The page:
The Great Smoke Pall of 1950

The Chinchaga fire of 1950 was the largest recorded forest fire in North American history. The fire started in June of that year, and by autumn had burned between 3,500,000 and 4,200,000 acres in the forests of Alberta and British Columbia. It was policy at the time to let wildfires burn as they will in “unsettled areas.” And since no one was fighting the fire, it didn’t make the news much. So it was a surprise when, in late September, the smoke from the Chinchaga fire moved east to blanket the large cities of the eastern US and Canada. On September 24, it was so dark in Ontario the street lights came on during the day. Planes at La Guardia airport in New York City had to land by instruments. The smoke affected Europe, too. Some people thought it was a nuclear attack; others thought it was the end of the world. Read about the Great Smoke Pall of 1950 at Fishwrap. -via Strange Company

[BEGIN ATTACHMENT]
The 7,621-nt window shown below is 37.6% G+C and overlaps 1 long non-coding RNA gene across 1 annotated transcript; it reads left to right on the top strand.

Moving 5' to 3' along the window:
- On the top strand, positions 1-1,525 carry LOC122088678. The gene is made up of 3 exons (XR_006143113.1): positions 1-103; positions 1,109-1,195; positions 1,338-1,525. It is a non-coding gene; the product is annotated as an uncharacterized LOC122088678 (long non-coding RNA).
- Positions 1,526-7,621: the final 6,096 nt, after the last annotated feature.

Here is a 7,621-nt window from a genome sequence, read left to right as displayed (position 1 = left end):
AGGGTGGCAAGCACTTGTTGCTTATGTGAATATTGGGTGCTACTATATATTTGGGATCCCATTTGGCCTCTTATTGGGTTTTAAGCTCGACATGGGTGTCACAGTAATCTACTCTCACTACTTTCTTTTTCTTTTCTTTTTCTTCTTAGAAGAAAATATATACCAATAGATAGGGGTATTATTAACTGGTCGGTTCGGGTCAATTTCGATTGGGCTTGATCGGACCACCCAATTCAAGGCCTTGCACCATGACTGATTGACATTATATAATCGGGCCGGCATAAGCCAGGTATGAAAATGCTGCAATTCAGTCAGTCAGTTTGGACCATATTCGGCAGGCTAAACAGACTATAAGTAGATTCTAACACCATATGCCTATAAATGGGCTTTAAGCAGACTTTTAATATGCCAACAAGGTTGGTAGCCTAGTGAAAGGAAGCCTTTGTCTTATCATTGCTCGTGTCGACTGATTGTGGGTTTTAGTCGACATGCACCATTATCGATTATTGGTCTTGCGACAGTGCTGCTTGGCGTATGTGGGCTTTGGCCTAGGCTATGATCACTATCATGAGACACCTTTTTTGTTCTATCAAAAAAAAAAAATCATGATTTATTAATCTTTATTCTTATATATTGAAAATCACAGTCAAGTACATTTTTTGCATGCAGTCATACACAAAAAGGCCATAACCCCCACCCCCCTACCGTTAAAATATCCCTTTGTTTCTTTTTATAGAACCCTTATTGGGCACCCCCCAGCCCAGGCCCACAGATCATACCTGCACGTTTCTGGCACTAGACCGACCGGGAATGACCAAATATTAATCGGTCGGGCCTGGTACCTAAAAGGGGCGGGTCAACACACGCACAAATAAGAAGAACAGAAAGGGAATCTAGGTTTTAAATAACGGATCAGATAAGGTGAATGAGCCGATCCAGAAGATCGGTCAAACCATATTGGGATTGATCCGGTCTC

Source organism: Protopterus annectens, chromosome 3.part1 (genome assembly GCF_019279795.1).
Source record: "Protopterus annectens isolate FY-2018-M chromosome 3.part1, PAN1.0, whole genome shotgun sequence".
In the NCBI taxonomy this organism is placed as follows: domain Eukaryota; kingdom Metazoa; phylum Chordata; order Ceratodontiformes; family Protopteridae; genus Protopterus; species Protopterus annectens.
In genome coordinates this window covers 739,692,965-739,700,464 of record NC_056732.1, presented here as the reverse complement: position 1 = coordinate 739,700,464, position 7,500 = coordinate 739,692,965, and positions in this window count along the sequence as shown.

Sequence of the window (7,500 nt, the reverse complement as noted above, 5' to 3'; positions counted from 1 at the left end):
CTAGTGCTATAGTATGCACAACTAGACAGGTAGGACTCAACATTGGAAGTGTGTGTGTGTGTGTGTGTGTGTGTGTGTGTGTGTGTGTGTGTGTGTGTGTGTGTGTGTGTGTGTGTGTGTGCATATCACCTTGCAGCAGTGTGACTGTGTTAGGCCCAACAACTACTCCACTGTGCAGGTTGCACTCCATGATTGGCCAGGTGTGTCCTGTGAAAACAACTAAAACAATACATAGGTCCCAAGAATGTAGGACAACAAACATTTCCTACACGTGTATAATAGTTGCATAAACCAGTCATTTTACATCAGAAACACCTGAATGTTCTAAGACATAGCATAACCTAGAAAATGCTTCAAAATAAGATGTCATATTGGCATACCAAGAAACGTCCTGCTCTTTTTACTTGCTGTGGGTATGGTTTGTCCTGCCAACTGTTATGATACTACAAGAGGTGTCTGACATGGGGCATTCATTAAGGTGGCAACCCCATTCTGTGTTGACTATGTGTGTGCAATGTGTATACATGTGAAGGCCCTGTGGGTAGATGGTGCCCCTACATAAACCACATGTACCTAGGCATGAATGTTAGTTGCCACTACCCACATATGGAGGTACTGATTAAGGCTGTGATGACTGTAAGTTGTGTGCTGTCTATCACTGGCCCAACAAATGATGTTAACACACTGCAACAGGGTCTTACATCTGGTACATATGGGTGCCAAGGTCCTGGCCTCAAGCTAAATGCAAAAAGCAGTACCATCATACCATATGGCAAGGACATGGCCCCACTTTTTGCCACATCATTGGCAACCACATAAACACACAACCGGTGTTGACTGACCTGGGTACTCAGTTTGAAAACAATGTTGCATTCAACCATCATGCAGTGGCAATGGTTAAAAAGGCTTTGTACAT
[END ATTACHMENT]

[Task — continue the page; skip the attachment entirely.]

Source: neatorama

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